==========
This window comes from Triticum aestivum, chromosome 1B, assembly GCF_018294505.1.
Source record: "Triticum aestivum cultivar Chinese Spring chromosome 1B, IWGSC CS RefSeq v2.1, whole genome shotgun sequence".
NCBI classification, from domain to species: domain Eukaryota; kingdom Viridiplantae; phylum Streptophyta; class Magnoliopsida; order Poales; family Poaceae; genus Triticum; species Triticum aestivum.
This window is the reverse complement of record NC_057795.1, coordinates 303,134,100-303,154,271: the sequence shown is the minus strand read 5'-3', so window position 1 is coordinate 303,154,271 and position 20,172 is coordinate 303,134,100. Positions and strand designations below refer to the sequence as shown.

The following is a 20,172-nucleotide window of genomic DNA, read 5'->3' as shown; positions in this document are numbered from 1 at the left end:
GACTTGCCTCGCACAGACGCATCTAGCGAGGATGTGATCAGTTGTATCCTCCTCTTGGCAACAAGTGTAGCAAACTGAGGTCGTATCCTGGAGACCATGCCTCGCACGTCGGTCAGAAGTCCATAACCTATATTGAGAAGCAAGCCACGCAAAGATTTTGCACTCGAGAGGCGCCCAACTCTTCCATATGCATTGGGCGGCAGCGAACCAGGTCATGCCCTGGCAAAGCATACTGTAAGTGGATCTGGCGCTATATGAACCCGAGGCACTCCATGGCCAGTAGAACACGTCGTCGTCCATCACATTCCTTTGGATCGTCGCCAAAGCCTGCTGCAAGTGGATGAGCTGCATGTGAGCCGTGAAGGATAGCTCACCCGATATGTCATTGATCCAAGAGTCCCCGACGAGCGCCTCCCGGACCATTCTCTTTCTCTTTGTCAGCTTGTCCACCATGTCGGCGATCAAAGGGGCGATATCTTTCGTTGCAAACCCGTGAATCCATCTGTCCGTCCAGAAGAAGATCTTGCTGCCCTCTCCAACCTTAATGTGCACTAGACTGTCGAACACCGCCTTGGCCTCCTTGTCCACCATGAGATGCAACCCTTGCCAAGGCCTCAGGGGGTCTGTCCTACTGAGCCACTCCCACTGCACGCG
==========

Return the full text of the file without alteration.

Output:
This window comes from Triticum aestivum, chromosome 1B, assembly GCF_018294505.1.
Source record: "Triticum aestivum cultivar Chinese Spring chromosome 1B, IWGSC CS RefSeq v2.1, whole genome shotgun sequence".
NCBI classification, from domain to species: domain Eukaryota; kingdom Viridiplantae; phylum Streptophyta; class Magnoliopsida; order Poales; family Poaceae; genus Triticum; species Triticum aestivum.
This window is the reverse complement of record NC_057795.1, coordinates 303,134,100-303,154,271: the sequence shown is the minus strand read 5'-3', so window position 1 is coordinate 303,154,271 and position 20,172 is coordinate 303,134,100. Positions and strand designations below refer to the sequence as shown.

The following is a 20,172-nucleotide window of genomic DNA, read 5'->3' as shown; positions in this document are numbered from 1 at the left end:
GACTTGCCTCGCACAGACGCATCTAGCGAGGATGTGATCAGTTGTATCCTCCTCTTGGCAACAAGTGTAGCAAACTGAGGTCGTATCCTGGAGACCATGCCTCGCACGTCGGTCAGAAGTCCATAACCTATATTGAGAAGCAAGCCACGCAAAGATTTTGCACTCGAGAGGCGCCCAACTCTTCCATATGCATTGGGCGGCAGCGAACCAGGTCATGCCCTGGCAAAGCATACTGTAAGTGGATCTGGCGCTATATGAACCCGAGGCACTCCATGGCCAGTAGAACACGTCGTCGTCCATCACATTCCTTTGGATCGTCGCCAAAGCCTGCTGCAAGTGGATGAGCTGCATGTGAGCCGTGAAGGATAGCTCACCCGATATGTCATTGATCCAAGAGTCCCCGACGAGCGCCTCCCGGACCATTCTCTTTCTCTTTGTCAGCTTGTCCACCATGTCGGCGATCAAAGGGGCGATATCTTTCGTTGCAAACCCGTGAATCCATCTGTCCGTCCAGAAGAAGATCTTGCTGCCCTCTCCAACCTTAATGTGCACTAGACTGTCGAACACCGCCTTGGCCTCCTTGTCCACCATGAGATGCAACCCTTGCCAAGGCCTCAGGGGGTCTGTCCTACTGAGCCACTCCCACTGCACGCG